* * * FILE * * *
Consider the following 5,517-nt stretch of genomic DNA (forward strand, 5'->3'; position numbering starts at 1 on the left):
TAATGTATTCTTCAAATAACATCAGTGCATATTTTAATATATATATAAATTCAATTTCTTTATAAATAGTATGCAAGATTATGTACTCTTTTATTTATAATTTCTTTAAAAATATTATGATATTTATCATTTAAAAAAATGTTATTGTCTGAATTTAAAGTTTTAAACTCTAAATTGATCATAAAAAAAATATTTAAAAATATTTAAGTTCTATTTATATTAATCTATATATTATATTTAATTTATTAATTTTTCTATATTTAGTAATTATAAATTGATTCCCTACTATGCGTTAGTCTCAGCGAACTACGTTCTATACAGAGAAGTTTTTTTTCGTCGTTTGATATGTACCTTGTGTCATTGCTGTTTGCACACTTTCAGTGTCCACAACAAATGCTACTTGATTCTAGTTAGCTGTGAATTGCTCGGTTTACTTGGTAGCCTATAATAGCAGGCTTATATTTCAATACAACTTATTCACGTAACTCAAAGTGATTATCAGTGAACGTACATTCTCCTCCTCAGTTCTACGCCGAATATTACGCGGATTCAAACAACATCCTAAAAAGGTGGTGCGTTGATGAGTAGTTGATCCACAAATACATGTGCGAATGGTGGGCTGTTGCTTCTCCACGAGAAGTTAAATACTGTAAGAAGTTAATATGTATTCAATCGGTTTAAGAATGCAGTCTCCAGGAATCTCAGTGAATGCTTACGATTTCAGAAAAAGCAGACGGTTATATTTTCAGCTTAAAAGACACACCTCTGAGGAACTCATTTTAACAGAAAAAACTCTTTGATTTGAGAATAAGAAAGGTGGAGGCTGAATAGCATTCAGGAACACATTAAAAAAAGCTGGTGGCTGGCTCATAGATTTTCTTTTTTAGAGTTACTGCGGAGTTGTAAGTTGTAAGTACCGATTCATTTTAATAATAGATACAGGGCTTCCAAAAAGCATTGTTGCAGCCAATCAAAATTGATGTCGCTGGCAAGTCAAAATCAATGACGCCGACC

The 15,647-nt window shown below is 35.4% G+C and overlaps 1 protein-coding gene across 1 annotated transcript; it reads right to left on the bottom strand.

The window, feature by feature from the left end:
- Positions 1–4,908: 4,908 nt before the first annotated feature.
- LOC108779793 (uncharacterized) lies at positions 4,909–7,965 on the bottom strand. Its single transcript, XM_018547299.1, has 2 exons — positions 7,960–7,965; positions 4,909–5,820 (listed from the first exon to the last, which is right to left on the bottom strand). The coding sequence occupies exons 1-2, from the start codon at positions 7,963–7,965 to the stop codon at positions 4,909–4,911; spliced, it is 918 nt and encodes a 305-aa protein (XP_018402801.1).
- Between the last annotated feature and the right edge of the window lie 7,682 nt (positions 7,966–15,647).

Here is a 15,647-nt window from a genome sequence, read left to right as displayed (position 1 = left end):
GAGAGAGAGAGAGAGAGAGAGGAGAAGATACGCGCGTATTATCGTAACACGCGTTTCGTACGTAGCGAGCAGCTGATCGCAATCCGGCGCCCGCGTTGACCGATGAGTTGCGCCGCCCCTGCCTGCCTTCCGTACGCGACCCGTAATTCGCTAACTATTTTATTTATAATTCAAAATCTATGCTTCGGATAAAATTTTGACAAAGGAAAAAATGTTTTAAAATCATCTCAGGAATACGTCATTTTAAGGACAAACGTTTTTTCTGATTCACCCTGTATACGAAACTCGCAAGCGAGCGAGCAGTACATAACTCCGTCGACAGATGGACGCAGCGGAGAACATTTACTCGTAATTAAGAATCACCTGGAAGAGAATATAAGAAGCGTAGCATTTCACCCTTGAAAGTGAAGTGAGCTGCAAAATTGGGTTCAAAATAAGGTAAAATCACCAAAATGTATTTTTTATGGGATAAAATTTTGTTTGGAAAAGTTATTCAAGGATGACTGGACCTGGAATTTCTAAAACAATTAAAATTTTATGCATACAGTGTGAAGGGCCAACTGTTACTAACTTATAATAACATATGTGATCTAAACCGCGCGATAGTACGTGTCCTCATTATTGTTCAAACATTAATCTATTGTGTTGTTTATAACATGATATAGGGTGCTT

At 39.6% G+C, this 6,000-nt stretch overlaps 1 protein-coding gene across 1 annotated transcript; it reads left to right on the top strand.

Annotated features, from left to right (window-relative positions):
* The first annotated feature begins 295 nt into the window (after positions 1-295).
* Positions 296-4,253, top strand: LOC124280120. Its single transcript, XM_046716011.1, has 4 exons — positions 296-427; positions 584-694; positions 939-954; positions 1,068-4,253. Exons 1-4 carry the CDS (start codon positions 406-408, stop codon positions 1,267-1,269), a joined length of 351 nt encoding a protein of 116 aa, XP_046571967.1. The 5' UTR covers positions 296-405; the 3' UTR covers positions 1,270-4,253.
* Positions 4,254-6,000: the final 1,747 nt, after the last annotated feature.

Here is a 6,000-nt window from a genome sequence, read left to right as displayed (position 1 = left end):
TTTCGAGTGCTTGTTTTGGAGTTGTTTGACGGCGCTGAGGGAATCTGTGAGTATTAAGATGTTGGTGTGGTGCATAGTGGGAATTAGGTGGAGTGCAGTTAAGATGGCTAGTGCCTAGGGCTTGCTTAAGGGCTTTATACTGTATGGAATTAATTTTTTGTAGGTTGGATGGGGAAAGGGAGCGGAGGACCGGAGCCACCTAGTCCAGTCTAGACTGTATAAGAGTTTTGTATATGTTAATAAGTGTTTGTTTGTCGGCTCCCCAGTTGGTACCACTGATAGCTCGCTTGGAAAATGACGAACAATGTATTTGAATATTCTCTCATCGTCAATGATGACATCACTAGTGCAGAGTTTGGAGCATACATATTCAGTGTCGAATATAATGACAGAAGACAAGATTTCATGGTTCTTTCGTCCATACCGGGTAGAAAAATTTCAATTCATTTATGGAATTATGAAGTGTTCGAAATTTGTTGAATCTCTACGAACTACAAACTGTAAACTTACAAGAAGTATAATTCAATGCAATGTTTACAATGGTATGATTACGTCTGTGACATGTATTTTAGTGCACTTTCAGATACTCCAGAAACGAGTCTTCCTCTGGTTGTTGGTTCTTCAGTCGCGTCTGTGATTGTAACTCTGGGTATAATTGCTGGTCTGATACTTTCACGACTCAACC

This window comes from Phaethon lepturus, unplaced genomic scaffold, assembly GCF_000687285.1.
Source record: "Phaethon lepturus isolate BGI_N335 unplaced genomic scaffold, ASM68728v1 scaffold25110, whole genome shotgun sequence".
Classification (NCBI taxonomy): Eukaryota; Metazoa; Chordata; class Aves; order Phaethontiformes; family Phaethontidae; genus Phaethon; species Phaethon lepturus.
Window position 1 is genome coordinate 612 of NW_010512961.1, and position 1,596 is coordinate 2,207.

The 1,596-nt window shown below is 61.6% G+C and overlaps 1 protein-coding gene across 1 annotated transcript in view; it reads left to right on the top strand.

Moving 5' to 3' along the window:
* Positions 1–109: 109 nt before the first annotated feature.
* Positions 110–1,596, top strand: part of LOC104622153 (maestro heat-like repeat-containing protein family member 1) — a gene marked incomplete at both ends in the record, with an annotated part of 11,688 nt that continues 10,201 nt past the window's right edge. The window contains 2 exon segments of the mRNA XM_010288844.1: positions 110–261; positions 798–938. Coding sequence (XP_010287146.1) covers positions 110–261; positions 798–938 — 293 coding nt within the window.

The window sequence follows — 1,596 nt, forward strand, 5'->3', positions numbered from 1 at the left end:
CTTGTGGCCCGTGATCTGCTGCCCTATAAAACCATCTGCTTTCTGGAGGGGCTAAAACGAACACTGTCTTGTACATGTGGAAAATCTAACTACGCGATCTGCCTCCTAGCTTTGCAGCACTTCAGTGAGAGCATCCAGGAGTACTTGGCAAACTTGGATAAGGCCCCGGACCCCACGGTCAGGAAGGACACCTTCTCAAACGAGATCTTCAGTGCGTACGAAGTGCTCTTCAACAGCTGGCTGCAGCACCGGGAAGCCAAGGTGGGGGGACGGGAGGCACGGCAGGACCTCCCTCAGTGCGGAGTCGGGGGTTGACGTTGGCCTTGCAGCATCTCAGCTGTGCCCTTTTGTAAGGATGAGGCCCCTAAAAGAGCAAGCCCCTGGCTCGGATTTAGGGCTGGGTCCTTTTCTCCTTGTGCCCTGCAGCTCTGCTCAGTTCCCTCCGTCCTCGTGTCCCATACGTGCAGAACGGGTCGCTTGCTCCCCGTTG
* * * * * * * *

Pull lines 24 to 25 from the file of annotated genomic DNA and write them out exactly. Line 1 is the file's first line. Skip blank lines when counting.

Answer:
* Positions 110–1,596, top strand: part of LOC104622153 (maestro heat-like repeat-containing protein family member 1) — a gene marked incomplete at both ends in the record, with an annotated part of 11,688 nt that continues 10,201 nt past the window's right edge. The window contains 2 exon segments of the mRNA XM_010288844.1: positions 110–261; positions 798–938. Coding sequence (XP_010287146.1) covers positions 110–261; positions 798–938 — 293 coding nt within the window.

The window sequence follows — 1,596 nt, forward strand, 5'->3', positions numbered from 1 at the left end: